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President Trump’s chief of staff is under fire for his handling of abuse allegations against former White House staff secretary Rob Porter. Critics are now questioning John Kelly’s credibility, and his ability to tell the truth, after shifting explanations on what Kelly knew about those abuse allegations.
On Point guest host Jane Clayson was joined by Susan Page, Washington bureau chief for USA Today; Philip Rucker, White House bureau chief at the Washington Post; Gabriel Sherman, Vanity Fair special correspondent; and Chris Whipple, author of the New York Times best-seller "The Gatekeepers: How the White House Chiefs of Staff Define Every Presidency," to discuss the Kelly debacle on Monday.
Whipple, who interviewed all living chiefs of staff for his book, described Kelly’s tenure as one of historical ineptitude.
“We used to say that Don Regan, Ronald Reagan's second White House chief of staff, had a lock on the title 'Worst Chief of Staff in Modern History.' I think John Kelly’s giving him a run for the title.”
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On how John Kelly is doing as chief of staff:
Chris Whipple: “The White House chief of staff has to be the person who can walk into the office, close the door, and tell the president what he doesn’t want to hear. Kelly has failed that test time and time again and in other ways as well.
“Kelly’s been completely politically inept. He doubles down on all of Trump’s worst instincts. He’s not been a guy who’s helped him to govern.”
On why the Rob Porter scandal is an issue now:
Philip Rucker: “The White House covered it up, they just didn’t act on it. [White House Counsel Don] McGahn knew this information, Kelly reportedly knew this information and they chose not to take action. I think in part because Rob Porter was seen as such an integral part of the White House operation. He was one of the few professionals there with government experience. He was Kelly’s eyes and ears and effectively his deputy in trying to instill order and manage the access of information to the president and so Kelly viewed him as integral and didn’t want to create a problem.”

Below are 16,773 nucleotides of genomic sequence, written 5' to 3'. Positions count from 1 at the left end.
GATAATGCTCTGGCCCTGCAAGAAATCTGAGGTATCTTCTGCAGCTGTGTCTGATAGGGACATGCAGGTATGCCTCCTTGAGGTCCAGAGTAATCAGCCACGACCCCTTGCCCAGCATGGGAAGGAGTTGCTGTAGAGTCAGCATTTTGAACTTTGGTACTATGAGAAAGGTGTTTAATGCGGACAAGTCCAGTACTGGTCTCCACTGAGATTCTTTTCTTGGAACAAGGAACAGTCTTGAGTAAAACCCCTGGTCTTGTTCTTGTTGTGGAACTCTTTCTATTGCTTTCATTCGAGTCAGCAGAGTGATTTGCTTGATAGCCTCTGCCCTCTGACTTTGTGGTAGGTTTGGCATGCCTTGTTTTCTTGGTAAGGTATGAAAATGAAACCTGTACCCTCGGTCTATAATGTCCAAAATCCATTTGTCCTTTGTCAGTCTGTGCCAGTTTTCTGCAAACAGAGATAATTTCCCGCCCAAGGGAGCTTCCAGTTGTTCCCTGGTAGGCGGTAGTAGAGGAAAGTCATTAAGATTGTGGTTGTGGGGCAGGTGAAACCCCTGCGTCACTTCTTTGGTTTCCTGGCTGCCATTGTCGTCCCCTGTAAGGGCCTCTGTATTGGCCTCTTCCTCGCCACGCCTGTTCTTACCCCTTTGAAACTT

On how big of a deal this really is:
Gabriel Sherman: “This really is a big, major scandal. We sometimes get inured and numbed to the scandals coming out of the Trump White House, but this one is particularly explosive. Rob Porter handled the country’s most sensitive security secrets as staff secretary. And as his ex-wives testified to the FBI in is background check, they believed he was at risk of being blackmailed because of these abuse allegations and the potential for them to come out. And the fact that John Kelly knew this for months and knew that his security clearance was being held up and didn’t take action and didn't fully brief the president until it appeared that this story was going to become public, to me is a sign of grave misjudgment."
On the optics of the White House’s stance on women:
Susan Page: “I think it’s clear that the chief of staff, General Kelly, did not have good political instincts when it comes to the importance of the issue of violence against women. He did not take it seriously enough.”
On President Trump’s tweets that “People’s lives are being shattered and destroyed…”
Susan Page: “What was distressing to even some of the president’s allies was that he was expressing concern about the men accused of abuse and not expressing concern about the women who said they were victimized by them.”
On whether anyone can do this job:
Gabriel Sherman: “Unfortunately one of the problems with Donald Trump is, no matter what record you bring to the job...you invariably will end up worse off.”
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